In my last year of university I was working at the university bookshop following a weird series of events that might be described as fate by someone, unlike me, who knows whether or not they believe in fate. Joan Didion's most recent book Blue Nights was published that year. It sat on the new releases table for weeks looking at me with its sparse, powder blue cover. Everyone told me I must read The Year of Magical Thinking before Blue Nights but I've always been impatient when it comes to books. I took Blue Nights home with me and began my infatuation with Didion.
Over a year later I was in San Francisco staying in a hostel close to China Town. There was a Jack Kerouac museum down the street where I bought a Frank O'Hara book called Lunch Poems and I saw the Golden Gate Bridge and spent an evening drinking gin and tonics at Vesuvio's next to City Light Books listening to the busker outside and walking over paving stones that quoted Maya Angelou. There was something about San Fransisco that made me feel like I'd gone back a few decades and been welcomed there.
I mention this because meeting Didion for the first time in Blue Nights felt like being in San Fransisco did. It was like going somewhere I'd never been before that was new and exciting and at the same time having an overwhelming and comforting sense of déjà vu. I also mention this because Didion wrote about 1960s San Fransisco in her nihilistic way in one of her most famous essays "Slouching Towards Bethlehem".
In fact I brought this whole subject up because in Didion's collection of essays by the same title, which I bought at City Light Books with the enthusiasm of a child let loose in a candy store, there is a piece I loved called "On Self Respect". I read "On Self Respect" on my way home from San Fransisco at Auckland airport. Last week I had one of those days when it felt like there was nothing I could do right and I went back to that essay. And I felt better. And I remembered how I first met Joan and thought "lucky me". And then I came here and wrote about it.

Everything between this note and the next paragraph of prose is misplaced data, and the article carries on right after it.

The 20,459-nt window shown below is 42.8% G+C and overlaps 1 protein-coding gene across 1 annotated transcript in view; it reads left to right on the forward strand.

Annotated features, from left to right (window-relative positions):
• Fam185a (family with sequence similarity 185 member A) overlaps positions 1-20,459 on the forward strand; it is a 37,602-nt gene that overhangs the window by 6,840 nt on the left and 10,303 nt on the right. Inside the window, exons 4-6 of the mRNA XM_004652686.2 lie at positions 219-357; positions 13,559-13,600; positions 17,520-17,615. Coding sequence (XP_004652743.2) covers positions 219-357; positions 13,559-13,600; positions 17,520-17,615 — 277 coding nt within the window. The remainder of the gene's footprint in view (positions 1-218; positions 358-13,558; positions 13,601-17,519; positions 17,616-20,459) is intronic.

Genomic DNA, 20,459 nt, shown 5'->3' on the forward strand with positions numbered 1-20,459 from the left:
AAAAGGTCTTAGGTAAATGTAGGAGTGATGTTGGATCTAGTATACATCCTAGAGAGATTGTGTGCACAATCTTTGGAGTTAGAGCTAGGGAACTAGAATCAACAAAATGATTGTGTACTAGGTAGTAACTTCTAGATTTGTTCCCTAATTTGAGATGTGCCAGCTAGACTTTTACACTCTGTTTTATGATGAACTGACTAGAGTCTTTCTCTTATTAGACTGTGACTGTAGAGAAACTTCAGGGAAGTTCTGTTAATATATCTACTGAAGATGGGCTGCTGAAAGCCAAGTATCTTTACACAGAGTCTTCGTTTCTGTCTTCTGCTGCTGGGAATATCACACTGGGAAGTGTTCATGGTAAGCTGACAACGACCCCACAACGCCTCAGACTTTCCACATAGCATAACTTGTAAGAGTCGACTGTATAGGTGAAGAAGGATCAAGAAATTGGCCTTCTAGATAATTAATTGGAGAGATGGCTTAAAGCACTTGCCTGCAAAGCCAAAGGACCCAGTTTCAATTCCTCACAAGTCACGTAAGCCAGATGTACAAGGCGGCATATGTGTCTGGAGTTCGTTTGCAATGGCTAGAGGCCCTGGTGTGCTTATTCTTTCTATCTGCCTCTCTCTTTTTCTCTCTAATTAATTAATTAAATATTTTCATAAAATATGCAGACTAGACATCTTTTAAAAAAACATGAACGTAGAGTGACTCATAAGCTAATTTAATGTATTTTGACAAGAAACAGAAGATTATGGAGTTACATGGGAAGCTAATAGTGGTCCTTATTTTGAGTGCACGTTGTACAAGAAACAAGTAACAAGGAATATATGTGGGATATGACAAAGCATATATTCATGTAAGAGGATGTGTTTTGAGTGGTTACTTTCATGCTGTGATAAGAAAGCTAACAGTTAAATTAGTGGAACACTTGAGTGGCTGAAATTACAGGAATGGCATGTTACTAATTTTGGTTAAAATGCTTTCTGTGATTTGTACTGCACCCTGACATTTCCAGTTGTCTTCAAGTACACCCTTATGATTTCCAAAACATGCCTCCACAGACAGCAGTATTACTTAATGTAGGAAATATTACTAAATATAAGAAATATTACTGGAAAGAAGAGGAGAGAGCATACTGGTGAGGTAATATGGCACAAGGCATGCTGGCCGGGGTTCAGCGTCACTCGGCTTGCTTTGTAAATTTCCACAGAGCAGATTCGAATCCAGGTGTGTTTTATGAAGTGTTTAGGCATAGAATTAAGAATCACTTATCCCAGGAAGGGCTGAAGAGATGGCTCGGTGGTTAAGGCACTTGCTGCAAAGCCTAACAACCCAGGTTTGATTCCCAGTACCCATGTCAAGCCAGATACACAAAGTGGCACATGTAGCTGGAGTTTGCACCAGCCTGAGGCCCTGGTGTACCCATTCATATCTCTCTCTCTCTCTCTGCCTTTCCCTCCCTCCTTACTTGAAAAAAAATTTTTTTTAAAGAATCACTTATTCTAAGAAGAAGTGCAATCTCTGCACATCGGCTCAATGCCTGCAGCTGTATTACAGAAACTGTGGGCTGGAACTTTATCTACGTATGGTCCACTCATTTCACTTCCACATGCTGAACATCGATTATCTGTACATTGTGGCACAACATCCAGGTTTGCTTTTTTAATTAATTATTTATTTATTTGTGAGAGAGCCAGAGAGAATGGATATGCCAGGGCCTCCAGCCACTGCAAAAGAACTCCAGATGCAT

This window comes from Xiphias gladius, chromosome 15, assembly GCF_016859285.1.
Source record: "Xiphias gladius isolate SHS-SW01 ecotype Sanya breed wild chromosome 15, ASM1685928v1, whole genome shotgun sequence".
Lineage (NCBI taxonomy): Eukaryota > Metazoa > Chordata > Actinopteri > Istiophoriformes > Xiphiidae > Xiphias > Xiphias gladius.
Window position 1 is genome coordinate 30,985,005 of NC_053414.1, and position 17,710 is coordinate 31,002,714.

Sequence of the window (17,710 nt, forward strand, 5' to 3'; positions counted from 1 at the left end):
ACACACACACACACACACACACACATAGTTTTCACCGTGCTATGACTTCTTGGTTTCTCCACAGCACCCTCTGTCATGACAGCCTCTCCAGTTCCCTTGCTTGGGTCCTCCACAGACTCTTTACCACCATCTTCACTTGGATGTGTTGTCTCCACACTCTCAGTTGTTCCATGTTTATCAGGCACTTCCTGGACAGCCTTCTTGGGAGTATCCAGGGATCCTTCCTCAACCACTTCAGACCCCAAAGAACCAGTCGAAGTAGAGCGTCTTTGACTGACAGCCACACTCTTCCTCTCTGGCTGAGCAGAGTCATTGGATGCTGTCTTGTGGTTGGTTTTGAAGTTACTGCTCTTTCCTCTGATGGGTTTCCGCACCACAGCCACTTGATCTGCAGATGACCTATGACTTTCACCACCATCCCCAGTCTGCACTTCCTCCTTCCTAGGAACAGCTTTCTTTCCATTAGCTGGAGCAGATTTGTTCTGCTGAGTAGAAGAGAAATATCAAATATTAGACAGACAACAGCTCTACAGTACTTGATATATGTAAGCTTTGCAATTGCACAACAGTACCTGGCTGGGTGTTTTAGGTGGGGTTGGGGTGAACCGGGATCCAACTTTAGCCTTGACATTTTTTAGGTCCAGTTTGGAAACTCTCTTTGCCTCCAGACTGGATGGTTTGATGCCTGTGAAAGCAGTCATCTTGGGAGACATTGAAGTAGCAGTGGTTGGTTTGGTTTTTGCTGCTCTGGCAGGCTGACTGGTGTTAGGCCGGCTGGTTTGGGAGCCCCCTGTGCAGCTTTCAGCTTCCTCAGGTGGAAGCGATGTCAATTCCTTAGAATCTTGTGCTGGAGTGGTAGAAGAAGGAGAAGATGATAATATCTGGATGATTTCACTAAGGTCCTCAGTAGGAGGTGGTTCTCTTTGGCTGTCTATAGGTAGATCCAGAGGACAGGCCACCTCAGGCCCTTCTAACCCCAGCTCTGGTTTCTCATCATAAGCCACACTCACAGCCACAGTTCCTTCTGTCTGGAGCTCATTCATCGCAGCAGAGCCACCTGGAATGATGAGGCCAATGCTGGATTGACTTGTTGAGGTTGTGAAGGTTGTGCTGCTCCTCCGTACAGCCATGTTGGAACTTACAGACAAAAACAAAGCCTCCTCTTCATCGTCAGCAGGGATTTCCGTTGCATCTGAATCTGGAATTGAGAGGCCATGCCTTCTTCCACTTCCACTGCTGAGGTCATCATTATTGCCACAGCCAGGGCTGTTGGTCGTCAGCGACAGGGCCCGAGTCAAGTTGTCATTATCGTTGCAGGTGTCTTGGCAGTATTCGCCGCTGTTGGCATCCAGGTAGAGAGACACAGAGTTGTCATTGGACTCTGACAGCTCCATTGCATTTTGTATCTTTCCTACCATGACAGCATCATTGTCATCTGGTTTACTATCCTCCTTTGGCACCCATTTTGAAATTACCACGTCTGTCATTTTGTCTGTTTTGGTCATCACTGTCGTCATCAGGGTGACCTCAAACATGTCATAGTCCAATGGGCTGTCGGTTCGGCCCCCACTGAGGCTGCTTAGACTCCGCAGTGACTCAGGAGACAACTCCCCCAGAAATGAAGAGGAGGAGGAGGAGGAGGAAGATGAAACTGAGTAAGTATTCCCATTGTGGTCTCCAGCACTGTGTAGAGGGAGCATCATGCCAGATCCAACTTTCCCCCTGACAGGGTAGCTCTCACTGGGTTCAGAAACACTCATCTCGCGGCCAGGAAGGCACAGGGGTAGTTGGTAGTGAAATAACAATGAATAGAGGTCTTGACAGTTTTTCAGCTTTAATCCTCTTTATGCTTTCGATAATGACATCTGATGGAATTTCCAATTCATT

I find it difficult to describe exactly what it is about Joan that I love so much but there's some of it in this quote, from a faded library worn copy of Run River:
"... she reflected admiringly upon people in movies - and it was not only people in movies - who when they could not talk to each other said goodbye, had renunciations, made decisions: started fresh, apparently lobotomized. If there was one thing she and Everett and Ryder all had in common it was that none of their decisions ever came to much; they seemed afflicted with memory." Joan Didion, Run River
Sunday, August 4, 2013
When I was 13 I kept a "gratitude journal" for a few months. I don't know where I got this idea from or why I started, but everyday I would write down five things I was grateful for (actually it took me a few weeks to realise that it wasn't spelt "greatful", which seemed illogical to my indignant self at the time). A little ironically (or perhaps appropriately) the journal I used had a mournful Eeyore from Winnie the Pooh on the front cover.
Similarly I'm not sure why I've come back here now but I think it has something to do with why that eager teenage girl started collecting the good parts of each day in a lined notebook. I recently started my first "real" job post university and working all day every weekday (shock horror) has been a bit of an adjustment. This weekend I attended the launch of kiwi Eleanor Catton's already critically acclaimed The Luminaries at the Wellington gem Unity Bookstore. I was surrounded by people for whom literature and creativity are foremost in their lives. I thought of how reading has recently been relegated to the last half hour of my days where it takes on a sleep-inducing role rather than an invigorating one. And I remembered that one of the things I love about writing and recording and photos is that they can crystallise those ordinary amazing fleeting things that happen every day. And so ... I decided to try coming back here for a while.